Though the financial services industry has undergone a wave of head-turning transformations in recent years, spurred on, in part, by a mix of demographic trends, the looming threat of robo platforms and the increasingly complex regulatory environment, one issue remains as relevant today as it was 10 years ago: succession planning.
That succession planning continues to demand attention shouldn’t be a surprise. After all, the above shifts simply reinforce its significance. Indeed, the aging advisor class, online solutions that make investing more turnkey and a steady stream of new rules and regulations each put extra competitive pressures on both large and small practices – which, in theory, should make having a well-defined exit strategy even more of a priority.
But as we all know, what should happen in theory and what actually does happen in reality often clash. Despite the emphasis on succession planning of late, especially among broker-dealers, the media and industry thought leaders, an alarming number of advisors still don’t have one in place.
Make no mistake: Every advisor needs some sort of succession plan. And since this typically involves selling your book of business to another advisor, here are the three most important things to think about as you begin to formulate your plan:
1. The potential tax penalties of staying in the wirehouse space. For starters, consider that a wirehouse advisor typically receives a payout equal to their trailing 12-month production from their employer at retirement. That contrasts with a retiring independent advisor, who can usually get around twice that amount when they sell their book of business on the open market.
If that weren’t enough, now weigh how the IRS treats each one of these transactions: A wirehouse payout is treated as ordinary income, while the sale proceeds from an independent advisors' book of business get mostly capital gains treatment. Given the spread between the top marginal rate (39.5 percent) and the capital gains rate (20 percent), the tax implications of retiring in the captive environment versus the independent space can be significant.
This is how that would play out in real life: A wirehouse advisor who is a $1 million revenue producer, upon retirement, would receive a one-time payout of roughly the same amount. After taxes, that nets out at about $600,000. The same advisor in the independent space, however, would keep about $1.6 million – thanks to the fact that they can leverage the free market to get a fairer representation of what their book is worth (roughly twice the valuation) and the manner in which the IRS treats that sale.
2. Aligning with a quality advisor or team of advisors who will continue to build your business. Look for a buyer or succession plan partner who will not blow up your book of business. This has a couple different components. On one hand, it will ensure that your clients will continue to receive the service and attention they need after you depart the space, a point of concern for many advisors who want to leave behind a strong professional legacy. On the other, it will help to preserve any trailing revenue streams that are part of the deal, since, obviously, no one will pay you for relationships that no longer exist.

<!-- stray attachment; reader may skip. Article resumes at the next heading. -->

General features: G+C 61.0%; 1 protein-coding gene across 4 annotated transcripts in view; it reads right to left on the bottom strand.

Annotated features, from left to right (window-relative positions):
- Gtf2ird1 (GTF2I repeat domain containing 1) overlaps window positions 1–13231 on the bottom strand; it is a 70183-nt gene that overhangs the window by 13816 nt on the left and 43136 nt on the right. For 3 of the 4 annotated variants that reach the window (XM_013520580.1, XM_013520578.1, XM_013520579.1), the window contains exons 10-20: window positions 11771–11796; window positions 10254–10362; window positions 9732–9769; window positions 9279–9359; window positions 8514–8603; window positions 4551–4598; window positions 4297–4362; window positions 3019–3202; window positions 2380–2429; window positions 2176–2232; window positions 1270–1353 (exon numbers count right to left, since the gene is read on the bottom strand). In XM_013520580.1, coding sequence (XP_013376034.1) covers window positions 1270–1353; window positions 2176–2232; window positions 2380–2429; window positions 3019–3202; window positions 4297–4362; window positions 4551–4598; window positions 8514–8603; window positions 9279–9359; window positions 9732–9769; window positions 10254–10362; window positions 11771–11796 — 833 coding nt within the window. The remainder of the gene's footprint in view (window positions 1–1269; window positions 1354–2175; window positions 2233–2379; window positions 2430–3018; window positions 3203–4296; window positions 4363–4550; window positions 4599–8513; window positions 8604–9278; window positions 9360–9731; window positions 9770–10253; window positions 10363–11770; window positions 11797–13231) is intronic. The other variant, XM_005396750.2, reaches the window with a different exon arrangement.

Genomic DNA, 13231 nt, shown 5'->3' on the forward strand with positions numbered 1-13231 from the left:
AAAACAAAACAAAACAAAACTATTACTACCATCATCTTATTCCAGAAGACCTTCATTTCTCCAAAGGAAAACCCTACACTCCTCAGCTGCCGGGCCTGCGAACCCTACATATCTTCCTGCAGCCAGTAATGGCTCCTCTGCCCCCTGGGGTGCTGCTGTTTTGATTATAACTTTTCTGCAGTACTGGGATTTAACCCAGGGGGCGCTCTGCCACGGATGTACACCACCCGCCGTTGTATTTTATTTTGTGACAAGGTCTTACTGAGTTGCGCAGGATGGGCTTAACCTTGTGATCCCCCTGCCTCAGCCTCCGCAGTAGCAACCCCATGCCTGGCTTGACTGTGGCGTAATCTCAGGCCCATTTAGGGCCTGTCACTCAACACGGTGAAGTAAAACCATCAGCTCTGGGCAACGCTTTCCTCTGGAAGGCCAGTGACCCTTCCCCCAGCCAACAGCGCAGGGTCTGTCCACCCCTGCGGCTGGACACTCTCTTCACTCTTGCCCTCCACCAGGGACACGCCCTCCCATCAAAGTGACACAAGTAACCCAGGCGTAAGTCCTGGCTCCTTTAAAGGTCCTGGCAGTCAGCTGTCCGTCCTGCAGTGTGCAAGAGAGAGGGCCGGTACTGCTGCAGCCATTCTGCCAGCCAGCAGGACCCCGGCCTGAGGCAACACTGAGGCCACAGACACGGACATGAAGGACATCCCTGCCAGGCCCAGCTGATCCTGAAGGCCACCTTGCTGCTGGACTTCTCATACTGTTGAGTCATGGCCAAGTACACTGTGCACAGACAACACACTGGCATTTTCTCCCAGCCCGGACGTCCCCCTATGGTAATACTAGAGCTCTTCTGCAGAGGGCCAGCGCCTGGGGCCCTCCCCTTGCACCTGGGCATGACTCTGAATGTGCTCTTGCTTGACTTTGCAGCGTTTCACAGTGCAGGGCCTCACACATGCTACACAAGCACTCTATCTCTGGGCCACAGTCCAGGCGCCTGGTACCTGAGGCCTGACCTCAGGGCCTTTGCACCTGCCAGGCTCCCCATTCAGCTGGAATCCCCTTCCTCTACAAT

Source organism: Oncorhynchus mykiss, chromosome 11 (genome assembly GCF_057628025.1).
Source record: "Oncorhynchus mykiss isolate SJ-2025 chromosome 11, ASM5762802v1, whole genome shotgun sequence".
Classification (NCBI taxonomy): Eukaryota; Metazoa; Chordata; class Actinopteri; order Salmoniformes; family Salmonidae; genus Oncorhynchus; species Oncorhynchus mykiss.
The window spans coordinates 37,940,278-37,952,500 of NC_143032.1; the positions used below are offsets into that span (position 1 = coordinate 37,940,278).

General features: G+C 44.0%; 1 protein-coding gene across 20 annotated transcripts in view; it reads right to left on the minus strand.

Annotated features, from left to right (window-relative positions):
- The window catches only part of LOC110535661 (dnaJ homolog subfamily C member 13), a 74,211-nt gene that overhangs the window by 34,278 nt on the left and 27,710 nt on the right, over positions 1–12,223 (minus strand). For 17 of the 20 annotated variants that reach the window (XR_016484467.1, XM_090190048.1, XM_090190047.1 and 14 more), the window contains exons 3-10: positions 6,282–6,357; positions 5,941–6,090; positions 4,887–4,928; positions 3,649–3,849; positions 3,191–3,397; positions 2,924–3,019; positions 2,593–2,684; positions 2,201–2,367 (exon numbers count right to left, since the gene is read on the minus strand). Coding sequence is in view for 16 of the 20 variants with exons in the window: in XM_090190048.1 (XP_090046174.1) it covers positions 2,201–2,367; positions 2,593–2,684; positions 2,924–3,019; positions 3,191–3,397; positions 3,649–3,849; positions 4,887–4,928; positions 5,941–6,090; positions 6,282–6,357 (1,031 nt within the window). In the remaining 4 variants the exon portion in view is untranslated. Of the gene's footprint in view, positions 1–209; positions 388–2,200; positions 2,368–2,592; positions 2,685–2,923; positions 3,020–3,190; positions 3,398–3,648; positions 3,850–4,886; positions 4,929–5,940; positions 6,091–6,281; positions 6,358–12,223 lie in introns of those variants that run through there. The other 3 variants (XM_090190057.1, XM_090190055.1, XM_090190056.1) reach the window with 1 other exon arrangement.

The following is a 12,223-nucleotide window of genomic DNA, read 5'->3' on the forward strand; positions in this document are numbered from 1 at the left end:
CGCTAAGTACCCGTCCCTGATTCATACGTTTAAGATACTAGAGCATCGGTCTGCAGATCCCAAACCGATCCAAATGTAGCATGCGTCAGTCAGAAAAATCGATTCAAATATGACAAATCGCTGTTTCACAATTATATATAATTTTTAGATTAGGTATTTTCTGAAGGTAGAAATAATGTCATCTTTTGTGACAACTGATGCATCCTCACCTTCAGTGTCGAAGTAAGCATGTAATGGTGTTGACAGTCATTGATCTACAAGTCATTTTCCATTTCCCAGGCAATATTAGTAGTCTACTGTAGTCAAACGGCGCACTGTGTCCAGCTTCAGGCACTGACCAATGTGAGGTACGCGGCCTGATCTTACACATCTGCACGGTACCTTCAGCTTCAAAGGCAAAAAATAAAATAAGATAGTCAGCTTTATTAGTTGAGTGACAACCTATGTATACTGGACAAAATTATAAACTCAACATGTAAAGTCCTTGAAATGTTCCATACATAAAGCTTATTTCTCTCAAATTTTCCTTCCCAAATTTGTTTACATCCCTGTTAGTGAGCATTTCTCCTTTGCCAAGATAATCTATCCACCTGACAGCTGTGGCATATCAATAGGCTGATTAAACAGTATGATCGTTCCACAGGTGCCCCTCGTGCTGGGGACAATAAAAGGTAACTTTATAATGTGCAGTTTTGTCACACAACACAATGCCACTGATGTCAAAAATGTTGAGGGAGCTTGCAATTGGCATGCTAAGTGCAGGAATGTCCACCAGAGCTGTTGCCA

Maybe this means bringing in a junior partner to groom over the course of five years. That would provide ample time for both the new advisor and your clients to become comfortable with one another. Or perhaps it’s selling the book to a large team of well-resourced advisors. Not only are such teams able to better support client transitions, but this approach offers added protection against the possibility that your buyer dies or decides to leave the business. It’s never a bad idea to insulate yourself against all contingencies.
3. Don’t wait until the last minute. Sometimes advisors suddenly decide they want to retire. Other times they want to change careers. And in some circumstances, retiring advisors are just woefully unprepared. Whatever the case, impulsive decisions such as this are typically very costly, ending with advisors having to unload their books at a deeply discounted rate.
To extract as much value out of your book as possible, be prepared to stick around for at least a year. It takes about three to six months to have at least two in-person meetings with recently acquired clients – the first one is led by you and serves as a basic get-to-know-you gathering, while the second, spearheaded by the buyer, digs a little deeper in an attempt to build a better rapport.
Then, the next six months are all about making those newly developed relationships stick, and that’s why it makes sense to have a seller stay on to answer any questions or concerns that may arise. You, in effect, act as consultants during this time, and, of course, earn a payout for that role.
The number of advisors who plan to leave the space and sell their books of business will likely only accelerate in the coming years. This is often a long, complicated and arduous process for even well seasoned, experienced professionals who have a succession plan. Don’t further complicate things by not having one.
Steven Dudash is the president of IHT Wealth Management, an LPL-affiliated Super OSJ based in Chicago that collectively manages over $600 million.